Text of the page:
AW: Have you ever thought about mixing that with the professional – like maybe getting into some westerns, or something?
TP: Um…no! (laughs) It’s not for me. I mean, I’m more of a performer than a rider. But I really love horses, and I love what my parents do.
AW: We’re a little bit more from the geek/fanboy angle, we’re Transformers fans here. We’re excited about the upcoming movie.
TP: Woo! Yay!
AW: Can you tell us what your role on that film set was, and what kind of stuff you did?
TP: I had two roles on Transformers, actually. My first was, I do a lot of the live-action sequences for Isabel Lucas and some of the other characters. And some of their stunt scenes. And I also have a part in the movie as well.
AW: Oh, so you do have a speaking role?
TP: I have, yes. I have a part in the movie. I’m one of the students that kind of gets blasted by the Transformers. And I have a little scene with one of the Transformers.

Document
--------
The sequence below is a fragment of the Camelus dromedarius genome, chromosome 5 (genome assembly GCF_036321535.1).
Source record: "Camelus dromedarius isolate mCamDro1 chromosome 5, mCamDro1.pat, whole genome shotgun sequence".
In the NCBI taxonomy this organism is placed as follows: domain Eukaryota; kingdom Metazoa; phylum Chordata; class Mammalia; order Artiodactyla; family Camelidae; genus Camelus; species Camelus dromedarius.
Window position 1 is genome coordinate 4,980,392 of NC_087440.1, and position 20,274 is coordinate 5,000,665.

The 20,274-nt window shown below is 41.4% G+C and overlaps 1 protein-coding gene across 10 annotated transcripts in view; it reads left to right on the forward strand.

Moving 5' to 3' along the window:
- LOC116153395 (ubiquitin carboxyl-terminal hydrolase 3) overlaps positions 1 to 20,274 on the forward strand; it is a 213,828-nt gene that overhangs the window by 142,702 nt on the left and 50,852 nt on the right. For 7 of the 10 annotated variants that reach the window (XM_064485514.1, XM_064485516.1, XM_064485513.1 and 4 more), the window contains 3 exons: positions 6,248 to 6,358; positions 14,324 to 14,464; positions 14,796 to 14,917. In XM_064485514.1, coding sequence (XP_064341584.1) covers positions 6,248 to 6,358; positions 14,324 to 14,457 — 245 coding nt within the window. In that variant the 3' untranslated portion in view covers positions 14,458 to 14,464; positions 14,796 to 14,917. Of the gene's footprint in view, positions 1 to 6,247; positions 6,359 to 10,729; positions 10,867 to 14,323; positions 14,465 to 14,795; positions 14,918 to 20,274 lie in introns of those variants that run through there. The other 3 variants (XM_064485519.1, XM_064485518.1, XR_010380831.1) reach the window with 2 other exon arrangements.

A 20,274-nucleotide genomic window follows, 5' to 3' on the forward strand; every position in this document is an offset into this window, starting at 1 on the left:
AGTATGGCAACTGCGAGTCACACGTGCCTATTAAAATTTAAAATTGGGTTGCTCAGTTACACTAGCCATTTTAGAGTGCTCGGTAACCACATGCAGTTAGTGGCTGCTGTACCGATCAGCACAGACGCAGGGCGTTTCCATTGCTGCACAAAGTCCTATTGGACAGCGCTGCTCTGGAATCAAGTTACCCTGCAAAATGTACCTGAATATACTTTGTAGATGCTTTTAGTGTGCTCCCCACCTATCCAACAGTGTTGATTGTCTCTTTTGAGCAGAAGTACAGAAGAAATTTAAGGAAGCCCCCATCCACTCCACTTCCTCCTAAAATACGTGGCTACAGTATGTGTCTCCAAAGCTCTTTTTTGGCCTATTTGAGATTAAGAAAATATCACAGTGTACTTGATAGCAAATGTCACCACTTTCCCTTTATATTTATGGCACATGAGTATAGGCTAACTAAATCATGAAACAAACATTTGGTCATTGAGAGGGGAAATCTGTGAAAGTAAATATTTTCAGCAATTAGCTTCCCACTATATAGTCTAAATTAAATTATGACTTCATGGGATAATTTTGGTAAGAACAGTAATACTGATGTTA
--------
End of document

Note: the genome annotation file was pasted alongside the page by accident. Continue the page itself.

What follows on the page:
AW: Okay, great. I think that’s news to us, we’ll be looking out for that.
AW: What was it like working with Michael Bay and Tim Burton? And can you compare them at all? Or were there any obvious differences between the two, because they’re both big names in the industry.
TP: I had a blast. I think Alice In Wonderland was, by far, my favorite movie to date, that I’ve done. Just because every little girl grows up with Alice In Wonderland in their storybooks in their rooms. And for me to be able to be on set with some of the greats like Tim Burton, and Johnny Depp, and Anne Hathaway…Crispin Glover – I mean the list is a mile long – was just phenomenal. I had the best time of my life on that show.